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Violent armed robber killed by store employee

Originally ran here as:
"Man Killed In East Hartford Robbery"
by Christine Dempsy and Indraneel Sur, Courant Staff Writers
The Hartfort Courant
November 21 2001

One Of Two Perpetrators Fatally Shot By Employee At Main Street Pawn Shop

EAST HARTFORD, CONNECTICUT -- An employee at a Main Street pawn shop fatally shot one of two masked men during a botched robbery Tuesday evening.

Bill Kane fired the shots after the robber, armed with a pipe, approached him and would not heed his warnings that he had a gun, said Tom Tinney, the owner of Tom's pawn shop at 1100 Main St. A second robber, who attacked Kane's co-worker, fled when the shots were fired, police and Tinney said.

The second robber was chased by an officer and his police dog, who lost him on nearby Rector Street. He was still being sought late Tuesday night.

No charges are expected to be filed against Kane, a police spokesman said. The shooting was the third violent death on Main Street within the past two months.

About 5:30 p.m., Kane was working in the rear section of the shop and his co-worker, Ralph Lane, was handling wares at a jewelry repair workbench in the front of the store. It was a time of day when rush hour traffic typically streams along Main Street.

Without warning, two men armed with metal pipes entered the store, said Tinney, 70, who had been at a doctor's appointment at the time and learned of the episode later from the two employees.

The "two perps came in swinging pipes, yelling, `Open the safe!'" Tinney said, referring to the masked men. "They were hitting the cases and hitting everything with their pipes."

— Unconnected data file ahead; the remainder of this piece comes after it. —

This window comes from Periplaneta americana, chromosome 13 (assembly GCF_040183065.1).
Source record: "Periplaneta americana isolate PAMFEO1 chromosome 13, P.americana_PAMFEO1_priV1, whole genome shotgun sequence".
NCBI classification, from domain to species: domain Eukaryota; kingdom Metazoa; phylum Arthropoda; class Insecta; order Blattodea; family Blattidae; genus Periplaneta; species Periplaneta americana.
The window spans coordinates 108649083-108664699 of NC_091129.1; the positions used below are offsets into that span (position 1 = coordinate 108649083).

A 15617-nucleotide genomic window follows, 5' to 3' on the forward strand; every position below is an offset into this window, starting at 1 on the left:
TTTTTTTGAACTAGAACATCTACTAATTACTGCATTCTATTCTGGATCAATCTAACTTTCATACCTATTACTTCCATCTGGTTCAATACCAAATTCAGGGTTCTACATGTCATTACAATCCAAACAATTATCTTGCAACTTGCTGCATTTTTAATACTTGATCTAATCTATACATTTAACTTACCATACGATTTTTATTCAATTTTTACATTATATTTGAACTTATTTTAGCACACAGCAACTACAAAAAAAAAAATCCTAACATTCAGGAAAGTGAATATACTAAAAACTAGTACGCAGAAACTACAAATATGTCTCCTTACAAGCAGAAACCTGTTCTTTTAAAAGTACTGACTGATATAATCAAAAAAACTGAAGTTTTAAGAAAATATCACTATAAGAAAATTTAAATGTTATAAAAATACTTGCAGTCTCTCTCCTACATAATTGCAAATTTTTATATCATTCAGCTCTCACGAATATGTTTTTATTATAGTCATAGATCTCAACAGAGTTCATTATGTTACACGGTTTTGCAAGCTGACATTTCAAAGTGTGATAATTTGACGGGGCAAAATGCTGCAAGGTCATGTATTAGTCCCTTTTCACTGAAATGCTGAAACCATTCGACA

When one of the robbers hit him, Lane managed to trigger a burglar alarm, summoning the police. At the same time, another robber moved toward the back of the store to confront Kane, Tinney said.

Kane, an Army veteran, drew a .380 mm pistol, for which he has a permit. He warned the robber that he was armed.

"Mr. Kane told him that he had a gun, but [the robber] kept coming like he didn't believe it or was crazed up on dope," Tinney said.

Kane "emptied seven shots," Tinney said, and "two of them hit one of the perps." Startled at the gunfire, Lane's attacker fled. Tinney said it wasn't clear whether the man who fled was wounded.

That man ran north on Main Street and east on Rector Street, with Officer John Zavalick and his police dog, Raven, in pursuit. They lost the man on Rector Street, police spokesman Hugo Benettieri said.

The robber is described as about 5 feet 9 inches tall, with a slim build. He was wearing a gray sweat shirt, a gray hood and dark-colored jeans, Benettieri said.

As police chased the second man, paramedics rushed the wounded man from the store and brought him to Hartford Hospital, where he was pronounced dead.

"I saw him come out and they were pumping him and stuff," said a 12-year-old who walked past the chaotic scene.

Lane refused to seek medical treatment for his injuries Tuesday night.

"He's got a pretty big knot on his arm," and also suffered a blow to his back, Tinney said.

Through Tinney, Kane declined comment.